It’s getting nearer and nearer to the time when we will finally learn the fate of Harry Potter and his entire wizarding world. Ten years ago the world was introduced to “The Boy Who Lived”, and in ten years over 325 million copies of the books have sold making J. K. Rowling the first (and probably only) author to ever reach billionaire (with a B) status.
Now comes a time when children and adults of all ages will finally learn what happens to dear Harry Potter in his prophesied battle against Lord Voldemort. Fans of the book have been battling online for years on forums and chat rooms over what will happen in the end. And basically, it comes down to 2 outcomes, Harry will live, or Harry will die.
The number of ways either of the above can happen is numerous though. Here is what I think would be a perfect way to end it:
Harry dies, Lord Voldemort wins, the world is plunged into darkness.
Kinda sad, really dark, and definitely not a “fairy tale ending.” Now, why do I think this is the perfect way to end it?
For starters, it’s completely unexpected. Essepically for a book that at first was considered a “children’s book.” In every children’s book, (and nearly every story in general) the good guys win, and the bad guys loose (I know there are some where this is not true, but for the most part, it holds true). Think of every great story, great book, great movie, The Lord of The Rings, Star Wars, tales of King Author, in each and every one of those, the good guys win, and the bad guys loose.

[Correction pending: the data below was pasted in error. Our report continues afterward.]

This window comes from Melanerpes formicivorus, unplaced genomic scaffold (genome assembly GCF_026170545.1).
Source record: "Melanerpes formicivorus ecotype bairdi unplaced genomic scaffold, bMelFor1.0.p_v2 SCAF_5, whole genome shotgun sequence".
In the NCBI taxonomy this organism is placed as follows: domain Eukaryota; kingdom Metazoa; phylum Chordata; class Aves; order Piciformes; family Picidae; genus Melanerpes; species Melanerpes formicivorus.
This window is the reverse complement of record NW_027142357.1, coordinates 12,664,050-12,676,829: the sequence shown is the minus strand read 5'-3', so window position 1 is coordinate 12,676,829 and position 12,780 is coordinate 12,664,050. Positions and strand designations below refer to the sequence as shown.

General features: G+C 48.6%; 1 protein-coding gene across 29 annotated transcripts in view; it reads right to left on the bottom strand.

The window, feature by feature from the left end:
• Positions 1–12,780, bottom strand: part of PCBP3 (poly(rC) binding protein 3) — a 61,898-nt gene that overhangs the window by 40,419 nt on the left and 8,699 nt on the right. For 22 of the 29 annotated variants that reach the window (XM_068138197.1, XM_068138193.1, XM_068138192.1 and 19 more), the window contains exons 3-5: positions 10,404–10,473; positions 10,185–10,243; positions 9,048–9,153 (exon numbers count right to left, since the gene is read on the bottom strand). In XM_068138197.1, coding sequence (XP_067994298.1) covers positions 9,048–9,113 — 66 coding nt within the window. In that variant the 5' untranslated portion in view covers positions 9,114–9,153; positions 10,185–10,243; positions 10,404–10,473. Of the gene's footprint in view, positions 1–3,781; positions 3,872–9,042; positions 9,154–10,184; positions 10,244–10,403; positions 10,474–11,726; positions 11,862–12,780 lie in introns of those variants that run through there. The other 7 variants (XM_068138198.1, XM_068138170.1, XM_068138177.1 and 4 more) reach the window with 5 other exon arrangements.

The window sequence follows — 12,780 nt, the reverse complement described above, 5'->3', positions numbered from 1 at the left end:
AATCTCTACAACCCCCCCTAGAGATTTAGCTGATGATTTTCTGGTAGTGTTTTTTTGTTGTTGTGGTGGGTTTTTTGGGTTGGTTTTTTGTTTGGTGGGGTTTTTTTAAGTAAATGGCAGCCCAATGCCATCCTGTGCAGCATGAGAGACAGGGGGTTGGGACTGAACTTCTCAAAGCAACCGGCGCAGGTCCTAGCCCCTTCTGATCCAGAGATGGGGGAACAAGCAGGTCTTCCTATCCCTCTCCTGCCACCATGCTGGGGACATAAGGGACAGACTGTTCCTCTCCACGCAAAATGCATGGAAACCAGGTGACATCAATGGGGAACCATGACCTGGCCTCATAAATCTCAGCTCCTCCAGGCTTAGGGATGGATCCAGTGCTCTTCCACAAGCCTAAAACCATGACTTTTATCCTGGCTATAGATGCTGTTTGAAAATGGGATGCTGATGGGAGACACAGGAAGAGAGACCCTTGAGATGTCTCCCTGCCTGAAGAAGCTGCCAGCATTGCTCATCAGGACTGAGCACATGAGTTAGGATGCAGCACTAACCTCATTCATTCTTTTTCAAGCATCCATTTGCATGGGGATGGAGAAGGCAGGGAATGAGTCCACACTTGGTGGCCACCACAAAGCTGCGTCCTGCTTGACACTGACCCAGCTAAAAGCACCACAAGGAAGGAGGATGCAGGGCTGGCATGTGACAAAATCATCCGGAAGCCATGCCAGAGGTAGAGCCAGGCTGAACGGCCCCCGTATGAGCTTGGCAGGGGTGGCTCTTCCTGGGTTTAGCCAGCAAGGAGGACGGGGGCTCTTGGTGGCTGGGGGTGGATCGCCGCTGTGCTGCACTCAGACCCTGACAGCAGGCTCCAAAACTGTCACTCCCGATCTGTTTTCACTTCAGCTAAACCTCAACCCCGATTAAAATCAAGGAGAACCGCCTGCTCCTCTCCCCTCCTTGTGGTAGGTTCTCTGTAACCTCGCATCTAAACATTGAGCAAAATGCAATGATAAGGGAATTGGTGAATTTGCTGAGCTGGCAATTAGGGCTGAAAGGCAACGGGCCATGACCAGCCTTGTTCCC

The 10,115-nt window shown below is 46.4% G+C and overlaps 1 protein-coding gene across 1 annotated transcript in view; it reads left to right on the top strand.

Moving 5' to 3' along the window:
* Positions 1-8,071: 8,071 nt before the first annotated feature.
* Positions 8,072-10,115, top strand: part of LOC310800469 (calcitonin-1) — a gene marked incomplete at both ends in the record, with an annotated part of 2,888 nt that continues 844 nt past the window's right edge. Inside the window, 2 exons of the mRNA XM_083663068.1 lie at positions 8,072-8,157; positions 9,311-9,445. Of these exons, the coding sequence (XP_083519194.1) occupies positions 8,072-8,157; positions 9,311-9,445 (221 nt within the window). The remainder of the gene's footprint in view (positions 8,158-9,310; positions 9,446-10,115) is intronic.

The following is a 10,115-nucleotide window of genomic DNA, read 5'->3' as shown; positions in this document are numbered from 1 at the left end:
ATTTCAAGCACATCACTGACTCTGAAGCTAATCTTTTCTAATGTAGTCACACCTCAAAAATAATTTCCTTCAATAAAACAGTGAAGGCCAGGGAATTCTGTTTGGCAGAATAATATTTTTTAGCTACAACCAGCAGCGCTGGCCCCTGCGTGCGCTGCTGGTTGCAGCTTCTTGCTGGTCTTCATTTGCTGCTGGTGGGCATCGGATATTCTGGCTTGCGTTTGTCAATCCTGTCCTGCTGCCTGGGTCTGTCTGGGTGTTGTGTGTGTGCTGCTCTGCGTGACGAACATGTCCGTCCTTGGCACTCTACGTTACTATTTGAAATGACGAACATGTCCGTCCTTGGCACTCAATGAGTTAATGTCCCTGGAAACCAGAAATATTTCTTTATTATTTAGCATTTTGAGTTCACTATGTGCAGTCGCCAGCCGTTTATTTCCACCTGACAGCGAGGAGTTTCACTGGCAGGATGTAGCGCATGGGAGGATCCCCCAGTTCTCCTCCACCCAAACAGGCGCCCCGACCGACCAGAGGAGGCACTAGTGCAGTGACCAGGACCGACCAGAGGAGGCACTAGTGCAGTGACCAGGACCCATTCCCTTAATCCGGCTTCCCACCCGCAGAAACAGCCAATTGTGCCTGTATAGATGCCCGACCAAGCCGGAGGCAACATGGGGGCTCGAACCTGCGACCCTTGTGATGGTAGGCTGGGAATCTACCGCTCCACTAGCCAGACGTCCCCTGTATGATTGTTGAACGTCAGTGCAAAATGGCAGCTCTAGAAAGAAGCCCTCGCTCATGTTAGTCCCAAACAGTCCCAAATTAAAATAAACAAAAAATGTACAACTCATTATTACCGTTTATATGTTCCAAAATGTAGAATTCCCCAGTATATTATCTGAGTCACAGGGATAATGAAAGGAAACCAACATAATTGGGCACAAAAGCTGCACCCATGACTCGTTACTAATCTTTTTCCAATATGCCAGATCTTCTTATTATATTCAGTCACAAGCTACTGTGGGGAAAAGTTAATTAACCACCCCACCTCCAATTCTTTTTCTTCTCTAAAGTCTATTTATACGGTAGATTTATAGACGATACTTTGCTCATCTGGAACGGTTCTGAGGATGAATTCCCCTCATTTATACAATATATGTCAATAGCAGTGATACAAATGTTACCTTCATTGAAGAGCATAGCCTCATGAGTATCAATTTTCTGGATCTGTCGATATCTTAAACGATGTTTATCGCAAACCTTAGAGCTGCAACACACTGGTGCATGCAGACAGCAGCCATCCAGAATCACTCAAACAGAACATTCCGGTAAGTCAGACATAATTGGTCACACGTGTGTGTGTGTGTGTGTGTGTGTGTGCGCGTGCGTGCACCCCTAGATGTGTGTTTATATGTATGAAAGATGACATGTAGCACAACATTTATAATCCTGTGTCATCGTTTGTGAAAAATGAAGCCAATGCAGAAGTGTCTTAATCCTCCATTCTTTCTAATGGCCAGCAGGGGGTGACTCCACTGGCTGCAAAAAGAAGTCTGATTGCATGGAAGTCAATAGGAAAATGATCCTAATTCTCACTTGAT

If Rowling ends the series with the death of Lord Voldemort, and the survival of Harry Potter, she does nothing but the obvious. That ending is the one 90% of the world would expect, and, have no problems seeing. But by going that route, she leaves open the door for more Harry Potter adventures. For if Harry survives, he will by no means spend the rest of his life sitting in a chair, reaping the rewards for killing the greatest dark wizard the world had ever seen. This will cause the fans to literally beg for more books, and Rowling herself said that she is very unlikely to write an 8th book, and that the whole story will be taken care of at the end of book 7.
Now, let’s modify that ending a little: Lord Voldemort is defeated, but Harry sacrifices himself to do it. This is probably more of a cliché then the ending above it. The only way evil can be destroyed is if the hero must sacrifice him/herself to do it, The Matrix Revolutions comes to mind. While it’s a bit more dark then the perfect fairy tale ending, it’s still a fairy tale ending where the good guys win, and the bad guys loose, and (most) everyone lives happily ever after.
If this is the ending of choice, then the main floodgate is closed off, no more Harry Potter adventures can happen, after all, he’s dead. But it still reeks of cliché, and if there’s one thing Rowling shouldn’t do is have a cliché ending. They are the tired and true ways to end stories, after all, that’s how it becomes a cliché.